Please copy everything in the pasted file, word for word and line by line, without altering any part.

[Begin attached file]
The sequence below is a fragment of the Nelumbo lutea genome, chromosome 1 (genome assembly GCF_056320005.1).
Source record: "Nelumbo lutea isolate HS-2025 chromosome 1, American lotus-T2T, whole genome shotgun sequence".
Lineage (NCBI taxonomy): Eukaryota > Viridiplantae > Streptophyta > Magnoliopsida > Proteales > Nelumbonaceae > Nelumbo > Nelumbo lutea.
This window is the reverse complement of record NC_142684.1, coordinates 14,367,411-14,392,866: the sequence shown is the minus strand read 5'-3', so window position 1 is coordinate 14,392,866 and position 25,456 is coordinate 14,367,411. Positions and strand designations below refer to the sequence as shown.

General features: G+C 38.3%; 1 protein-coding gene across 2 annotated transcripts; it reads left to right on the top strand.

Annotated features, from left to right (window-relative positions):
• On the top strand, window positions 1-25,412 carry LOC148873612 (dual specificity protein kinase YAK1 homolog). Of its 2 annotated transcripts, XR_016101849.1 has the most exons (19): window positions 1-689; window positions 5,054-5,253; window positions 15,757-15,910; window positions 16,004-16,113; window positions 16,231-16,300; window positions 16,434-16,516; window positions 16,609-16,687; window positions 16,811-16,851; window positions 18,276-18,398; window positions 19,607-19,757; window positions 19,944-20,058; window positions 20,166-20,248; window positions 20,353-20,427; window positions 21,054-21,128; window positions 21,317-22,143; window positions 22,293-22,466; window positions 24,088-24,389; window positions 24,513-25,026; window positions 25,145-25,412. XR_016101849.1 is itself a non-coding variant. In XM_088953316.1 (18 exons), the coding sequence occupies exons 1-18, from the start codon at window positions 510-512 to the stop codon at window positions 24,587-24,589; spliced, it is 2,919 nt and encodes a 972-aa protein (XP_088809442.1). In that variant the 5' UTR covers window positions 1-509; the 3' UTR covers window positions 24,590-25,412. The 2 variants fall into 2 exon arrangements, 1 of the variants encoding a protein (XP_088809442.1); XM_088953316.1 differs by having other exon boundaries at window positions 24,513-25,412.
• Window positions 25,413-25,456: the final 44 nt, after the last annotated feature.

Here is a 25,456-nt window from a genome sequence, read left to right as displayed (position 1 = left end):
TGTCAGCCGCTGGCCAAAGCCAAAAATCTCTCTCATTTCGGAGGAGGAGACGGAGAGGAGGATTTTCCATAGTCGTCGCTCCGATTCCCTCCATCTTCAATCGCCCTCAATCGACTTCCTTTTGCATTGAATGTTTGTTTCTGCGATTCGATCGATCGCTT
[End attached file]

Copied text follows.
The sequence below is a fragment of the Nelumbo lutea genome, chromosome 1 (genome assembly GCF_056320005.1).
Source record: "Nelumbo lutea isolate HS-2025 chromosome 1, American lotus-T2T, whole genome shotgun sequence".
Lineage (NCBI taxonomy): Eukaryota > Viridiplantae > Streptophyta > Magnoliopsida > Proteales > Nelumbonaceae > Nelumbo > Nelumbo lutea.
This window is the reverse complement of record NC_142684.1, coordinates 14,367,411-14,392,866: the sequence shown is the minus strand read 5'-3', so window position 1 is coordinate 14,392,866 and position 25,456 is coordinate 14,367,411. Positions and strand designations below refer to the sequence as shown.

General features: G+C 38.3%; 1 protein-coding gene across 2 annotated transcripts; it reads left to right on the top strand.

Annotated features, from left to right (window-relative positions):
• On the top strand, window positions 1-25,412 carry LOC148873612 (dual specificity protein kinase YAK1 homolog). Of its 2 annotated transcripts, XR_016101849.1 has the most exons (19): window positions 1-689; window positions 5,054-5,253; window positions 15,757-15,910; window positions 16,004-16,113; window positions 16,231-16,300; window positions 16,434-16,516; window positions 16,609-16,687; window positions 16,811-16,851; window positions 18,276-18,398; window positions 19,607-19,757; window positions 19,944-20,058; window positions 20,166-20,248; window positions 20,353-20,427; window positions 21,054-21,128; window positions 21,317-22,143; window positions 22,293-22,466; window positions 24,088-24,389; window positions 24,513-25,026; window positions 25,145-25,412. XR_016101849.1 is itself a non-coding variant. In XM_088953316.1 (18 exons), the coding sequence occupies exons 1-18, from the start codon at window positions 510-512 to the stop codon at window positions 24,587-24,589; spliced, it is 2,919 nt and encodes a 972-aa protein (XP_088809442.1). In that variant the 5' UTR covers window positions 1-509; the 3' UTR covers window positions 24,590-25,412. The 2 variants fall into 2 exon arrangements, 1 of the variants encoding a protein (XP_088809442.1); XM_088953316.1 differs by having other exon boundaries at window positions 24,513-25,412.
• Window positions 25,413-25,456: the final 44 nt, after the last annotated feature.

Here is a 25,456-nt window from a genome sequence, read left to right as displayed (position 1 = left end):
TGTCAGCCGCTGGCCAAAGCCAAAAATCTCTCTCATTTCGGAGGAGGAGACGGAGAGGAGGATTTTCCATAGTCGTCGCTCCGATTCCCTCCATCTTCAATCGCCCTCAATCGACTTCCTTTTGCATTGAATGTTTGTTTCTGCGATTCGATCGATCGCTT